Passive radiative cooling, radiating energy from objects to the outer space through the Earth's atmospheric window, offers promising solutions for passive building cooling and renewable energy harvesting. However, static passive radiative cooling systems with a fixed thermal emissivity cannot automatically regulate emission in response to varying ambient temperature. Here, we propose an intelligent cooling system composed of nanoporous polyethylene, which acts as a solar reflector and a nanograting radiative cooler using the phase-transition material vanadium dioxide (VO2) and polydimethylsiloxane (PDMS). The top reflector enables the cooling system to reflect solar irradiation during the daytime, and the bottom cooler plays the role of switching radiative cooling in the spectrum band (8 μm < λ < 13 μm) due to the phase transition characteristic of VO2, contributing to the temperature of radiative cooler near a critical temperature. Meanwhile, continuous stretching of the material can achieve dynamic radiative cooling via deformation of the elastic PDMS substrate to realize different desired cooling temperatures. The proposed VO2-PDMS-driven radiative cooling system can not only intelligently switch between "on"and "off"radiative cooling modes but also adjust thermal comfort in its on mode in response to changes in the ambient temperature. This work has a great potential to be applied in the intelligent temperature regulation of buildings, vehicles, and utilities.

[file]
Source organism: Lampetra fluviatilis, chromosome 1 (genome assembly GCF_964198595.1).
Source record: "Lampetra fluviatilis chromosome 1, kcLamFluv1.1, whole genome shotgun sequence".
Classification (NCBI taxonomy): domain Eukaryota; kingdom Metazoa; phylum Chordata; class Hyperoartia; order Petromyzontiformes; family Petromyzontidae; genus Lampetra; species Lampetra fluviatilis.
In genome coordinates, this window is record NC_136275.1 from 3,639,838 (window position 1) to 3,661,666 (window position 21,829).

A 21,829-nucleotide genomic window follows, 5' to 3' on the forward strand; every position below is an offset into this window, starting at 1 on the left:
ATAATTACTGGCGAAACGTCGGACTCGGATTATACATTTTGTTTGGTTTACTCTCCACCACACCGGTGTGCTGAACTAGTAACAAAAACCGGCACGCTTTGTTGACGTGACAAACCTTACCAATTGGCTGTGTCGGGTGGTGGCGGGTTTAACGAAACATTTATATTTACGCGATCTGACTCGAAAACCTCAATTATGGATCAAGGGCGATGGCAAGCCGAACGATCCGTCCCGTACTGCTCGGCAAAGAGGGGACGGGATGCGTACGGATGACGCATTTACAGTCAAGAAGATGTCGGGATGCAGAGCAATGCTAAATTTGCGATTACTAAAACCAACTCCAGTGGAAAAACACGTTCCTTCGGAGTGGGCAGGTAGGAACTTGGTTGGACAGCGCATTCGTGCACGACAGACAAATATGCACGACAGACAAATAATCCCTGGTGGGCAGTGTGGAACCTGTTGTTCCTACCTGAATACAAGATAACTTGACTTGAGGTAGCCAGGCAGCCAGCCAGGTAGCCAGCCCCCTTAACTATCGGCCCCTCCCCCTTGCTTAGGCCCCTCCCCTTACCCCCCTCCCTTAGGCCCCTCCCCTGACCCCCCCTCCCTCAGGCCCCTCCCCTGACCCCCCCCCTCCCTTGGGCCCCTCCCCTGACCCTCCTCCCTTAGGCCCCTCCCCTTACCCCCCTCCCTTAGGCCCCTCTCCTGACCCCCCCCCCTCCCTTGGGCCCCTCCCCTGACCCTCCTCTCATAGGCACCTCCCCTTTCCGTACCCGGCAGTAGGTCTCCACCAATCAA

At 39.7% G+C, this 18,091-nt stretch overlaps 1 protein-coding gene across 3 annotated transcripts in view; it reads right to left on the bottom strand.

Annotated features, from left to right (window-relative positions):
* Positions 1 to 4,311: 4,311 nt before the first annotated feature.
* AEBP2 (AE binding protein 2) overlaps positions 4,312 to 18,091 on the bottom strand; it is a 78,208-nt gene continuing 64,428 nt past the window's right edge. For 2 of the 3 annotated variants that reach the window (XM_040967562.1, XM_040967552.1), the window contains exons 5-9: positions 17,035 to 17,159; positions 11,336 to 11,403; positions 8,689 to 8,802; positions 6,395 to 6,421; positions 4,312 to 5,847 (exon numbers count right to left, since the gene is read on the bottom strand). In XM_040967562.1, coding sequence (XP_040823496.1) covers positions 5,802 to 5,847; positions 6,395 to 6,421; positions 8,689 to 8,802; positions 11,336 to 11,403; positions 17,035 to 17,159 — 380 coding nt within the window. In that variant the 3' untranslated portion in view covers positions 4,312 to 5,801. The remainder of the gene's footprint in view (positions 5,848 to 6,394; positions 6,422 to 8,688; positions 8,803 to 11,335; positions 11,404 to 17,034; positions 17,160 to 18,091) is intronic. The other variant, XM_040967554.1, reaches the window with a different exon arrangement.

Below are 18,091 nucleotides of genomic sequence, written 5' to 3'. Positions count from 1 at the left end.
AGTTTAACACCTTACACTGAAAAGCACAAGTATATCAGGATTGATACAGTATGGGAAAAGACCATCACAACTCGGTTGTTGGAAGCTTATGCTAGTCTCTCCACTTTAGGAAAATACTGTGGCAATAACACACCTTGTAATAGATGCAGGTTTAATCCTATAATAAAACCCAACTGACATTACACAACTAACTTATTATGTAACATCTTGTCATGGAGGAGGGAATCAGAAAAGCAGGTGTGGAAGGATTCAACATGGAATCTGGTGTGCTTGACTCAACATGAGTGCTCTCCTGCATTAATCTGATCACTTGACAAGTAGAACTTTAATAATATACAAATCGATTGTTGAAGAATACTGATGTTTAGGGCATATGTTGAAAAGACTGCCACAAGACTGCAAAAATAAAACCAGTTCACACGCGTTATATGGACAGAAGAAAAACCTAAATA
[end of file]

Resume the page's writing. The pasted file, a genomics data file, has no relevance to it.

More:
Bibliographical noteGenerated from Scopus record by KAUST IRTS on 2023-09-23
ASJC Scopus subject areas
- Physics and Astronomy (miscellaneous)